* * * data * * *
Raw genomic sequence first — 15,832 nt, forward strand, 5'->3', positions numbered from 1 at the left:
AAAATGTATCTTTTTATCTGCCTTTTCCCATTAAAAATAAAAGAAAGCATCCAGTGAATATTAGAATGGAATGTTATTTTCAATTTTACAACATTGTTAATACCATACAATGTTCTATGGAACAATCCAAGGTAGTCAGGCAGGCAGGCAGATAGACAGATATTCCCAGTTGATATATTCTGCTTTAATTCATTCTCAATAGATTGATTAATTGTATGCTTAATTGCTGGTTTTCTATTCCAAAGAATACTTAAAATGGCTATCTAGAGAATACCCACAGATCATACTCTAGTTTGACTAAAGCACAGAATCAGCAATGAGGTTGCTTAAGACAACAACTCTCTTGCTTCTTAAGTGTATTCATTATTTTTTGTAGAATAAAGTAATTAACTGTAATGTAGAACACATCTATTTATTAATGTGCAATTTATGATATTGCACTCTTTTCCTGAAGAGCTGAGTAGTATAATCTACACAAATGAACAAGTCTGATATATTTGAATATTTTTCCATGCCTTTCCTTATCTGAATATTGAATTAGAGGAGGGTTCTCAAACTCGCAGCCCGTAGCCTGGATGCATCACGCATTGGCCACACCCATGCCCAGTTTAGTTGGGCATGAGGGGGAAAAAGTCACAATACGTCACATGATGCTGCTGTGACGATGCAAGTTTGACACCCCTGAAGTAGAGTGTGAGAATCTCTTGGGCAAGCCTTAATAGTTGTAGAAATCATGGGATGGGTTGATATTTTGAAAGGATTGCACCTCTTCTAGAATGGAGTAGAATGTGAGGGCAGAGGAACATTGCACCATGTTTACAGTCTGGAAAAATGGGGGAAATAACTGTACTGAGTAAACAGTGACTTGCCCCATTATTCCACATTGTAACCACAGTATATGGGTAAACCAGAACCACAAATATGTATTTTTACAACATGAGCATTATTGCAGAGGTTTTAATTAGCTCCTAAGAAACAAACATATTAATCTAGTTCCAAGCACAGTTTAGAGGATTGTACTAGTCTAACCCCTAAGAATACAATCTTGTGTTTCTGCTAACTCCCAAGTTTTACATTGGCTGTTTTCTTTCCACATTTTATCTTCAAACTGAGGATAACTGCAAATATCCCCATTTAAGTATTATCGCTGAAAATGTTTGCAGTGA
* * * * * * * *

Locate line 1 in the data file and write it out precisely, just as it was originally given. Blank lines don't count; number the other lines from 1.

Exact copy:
Raw genomic sequence first — 15,832 nt, forward strand, 5'->3', positions numbered from 1 at the left: